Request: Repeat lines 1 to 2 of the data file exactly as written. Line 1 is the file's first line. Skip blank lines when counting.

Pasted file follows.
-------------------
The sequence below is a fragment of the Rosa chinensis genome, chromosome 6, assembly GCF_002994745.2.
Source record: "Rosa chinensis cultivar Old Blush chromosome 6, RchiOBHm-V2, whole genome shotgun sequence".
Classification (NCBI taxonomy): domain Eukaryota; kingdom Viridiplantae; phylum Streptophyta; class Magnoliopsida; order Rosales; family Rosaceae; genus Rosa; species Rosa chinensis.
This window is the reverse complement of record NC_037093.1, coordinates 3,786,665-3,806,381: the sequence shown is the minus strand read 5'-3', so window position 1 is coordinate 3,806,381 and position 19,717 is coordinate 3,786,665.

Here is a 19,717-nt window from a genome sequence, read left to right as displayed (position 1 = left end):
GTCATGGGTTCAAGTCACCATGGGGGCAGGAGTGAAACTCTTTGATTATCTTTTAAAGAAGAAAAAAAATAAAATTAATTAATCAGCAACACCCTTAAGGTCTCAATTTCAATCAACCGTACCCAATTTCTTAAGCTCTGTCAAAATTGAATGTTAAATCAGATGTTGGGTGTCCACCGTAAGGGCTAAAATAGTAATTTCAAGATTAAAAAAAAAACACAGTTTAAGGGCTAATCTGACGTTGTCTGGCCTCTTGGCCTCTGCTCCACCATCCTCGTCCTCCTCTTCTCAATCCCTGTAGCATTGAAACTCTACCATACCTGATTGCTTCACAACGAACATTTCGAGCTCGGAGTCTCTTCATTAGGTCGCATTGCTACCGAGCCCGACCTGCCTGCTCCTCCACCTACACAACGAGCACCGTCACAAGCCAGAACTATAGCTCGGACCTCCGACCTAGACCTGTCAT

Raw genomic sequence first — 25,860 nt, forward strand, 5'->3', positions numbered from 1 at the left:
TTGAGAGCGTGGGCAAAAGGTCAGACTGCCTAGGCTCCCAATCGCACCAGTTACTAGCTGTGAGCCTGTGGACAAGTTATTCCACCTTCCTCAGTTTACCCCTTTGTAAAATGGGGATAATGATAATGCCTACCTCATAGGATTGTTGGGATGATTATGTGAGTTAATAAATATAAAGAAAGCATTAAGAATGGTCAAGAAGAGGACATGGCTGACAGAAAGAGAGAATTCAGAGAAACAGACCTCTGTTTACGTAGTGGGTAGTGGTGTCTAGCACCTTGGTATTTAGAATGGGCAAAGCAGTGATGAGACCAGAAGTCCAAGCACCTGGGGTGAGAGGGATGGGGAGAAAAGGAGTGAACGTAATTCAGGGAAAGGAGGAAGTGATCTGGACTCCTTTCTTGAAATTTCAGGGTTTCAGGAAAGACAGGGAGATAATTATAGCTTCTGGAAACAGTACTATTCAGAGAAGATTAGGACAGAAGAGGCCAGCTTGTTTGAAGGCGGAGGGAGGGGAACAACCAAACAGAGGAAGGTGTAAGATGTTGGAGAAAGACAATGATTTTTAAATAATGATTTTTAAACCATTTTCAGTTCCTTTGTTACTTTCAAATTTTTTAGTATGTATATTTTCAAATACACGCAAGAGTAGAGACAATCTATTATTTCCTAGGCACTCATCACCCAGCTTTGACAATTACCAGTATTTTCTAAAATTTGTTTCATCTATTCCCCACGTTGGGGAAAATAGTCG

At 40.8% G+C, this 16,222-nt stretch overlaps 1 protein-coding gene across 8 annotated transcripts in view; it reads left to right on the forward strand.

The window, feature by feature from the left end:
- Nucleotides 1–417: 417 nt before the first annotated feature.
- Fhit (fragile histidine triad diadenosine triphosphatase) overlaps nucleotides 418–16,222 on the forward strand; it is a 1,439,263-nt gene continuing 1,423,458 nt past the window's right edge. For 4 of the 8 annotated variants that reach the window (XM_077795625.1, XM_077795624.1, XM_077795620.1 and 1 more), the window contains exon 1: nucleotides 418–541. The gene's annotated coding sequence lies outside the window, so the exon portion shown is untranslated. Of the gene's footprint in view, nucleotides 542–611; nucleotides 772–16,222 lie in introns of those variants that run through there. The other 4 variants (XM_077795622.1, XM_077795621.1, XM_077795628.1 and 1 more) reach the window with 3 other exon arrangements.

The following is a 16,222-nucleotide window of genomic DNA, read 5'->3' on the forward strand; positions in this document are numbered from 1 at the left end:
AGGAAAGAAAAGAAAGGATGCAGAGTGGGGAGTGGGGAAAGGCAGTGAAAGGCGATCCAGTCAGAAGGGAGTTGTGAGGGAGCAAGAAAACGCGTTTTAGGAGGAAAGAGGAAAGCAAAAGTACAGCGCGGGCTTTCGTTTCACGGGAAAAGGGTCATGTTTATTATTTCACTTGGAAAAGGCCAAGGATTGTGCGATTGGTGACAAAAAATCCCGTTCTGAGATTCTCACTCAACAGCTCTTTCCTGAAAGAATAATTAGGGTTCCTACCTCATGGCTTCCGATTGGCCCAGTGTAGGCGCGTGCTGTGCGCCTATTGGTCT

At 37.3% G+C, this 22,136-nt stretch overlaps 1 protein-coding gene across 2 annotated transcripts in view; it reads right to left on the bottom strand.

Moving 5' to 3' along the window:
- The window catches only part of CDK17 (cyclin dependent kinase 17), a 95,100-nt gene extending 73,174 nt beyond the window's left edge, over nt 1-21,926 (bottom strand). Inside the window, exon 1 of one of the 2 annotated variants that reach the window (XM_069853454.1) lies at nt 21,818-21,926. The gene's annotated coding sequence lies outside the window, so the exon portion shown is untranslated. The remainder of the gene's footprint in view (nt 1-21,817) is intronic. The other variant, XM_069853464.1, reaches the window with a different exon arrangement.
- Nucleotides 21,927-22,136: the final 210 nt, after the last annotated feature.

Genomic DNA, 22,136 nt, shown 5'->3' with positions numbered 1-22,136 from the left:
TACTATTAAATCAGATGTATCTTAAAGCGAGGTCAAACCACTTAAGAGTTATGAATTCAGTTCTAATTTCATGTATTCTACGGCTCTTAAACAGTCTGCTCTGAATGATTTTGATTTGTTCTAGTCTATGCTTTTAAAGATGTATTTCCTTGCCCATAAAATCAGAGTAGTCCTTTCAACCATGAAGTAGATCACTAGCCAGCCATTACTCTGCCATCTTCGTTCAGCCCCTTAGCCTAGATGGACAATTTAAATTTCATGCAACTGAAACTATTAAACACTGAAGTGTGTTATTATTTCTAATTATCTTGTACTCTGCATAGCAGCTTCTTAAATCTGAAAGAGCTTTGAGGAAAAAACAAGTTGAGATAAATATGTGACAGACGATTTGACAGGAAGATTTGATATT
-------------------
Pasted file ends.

The sequence below is a fragment of the Rosa chinensis genome, chromosome 6, assembly GCF_002994745.2.
Source record: "Rosa chinensis cultivar Old Blush chromosome 6, RchiOBHm-V2, whole genome shotgun sequence".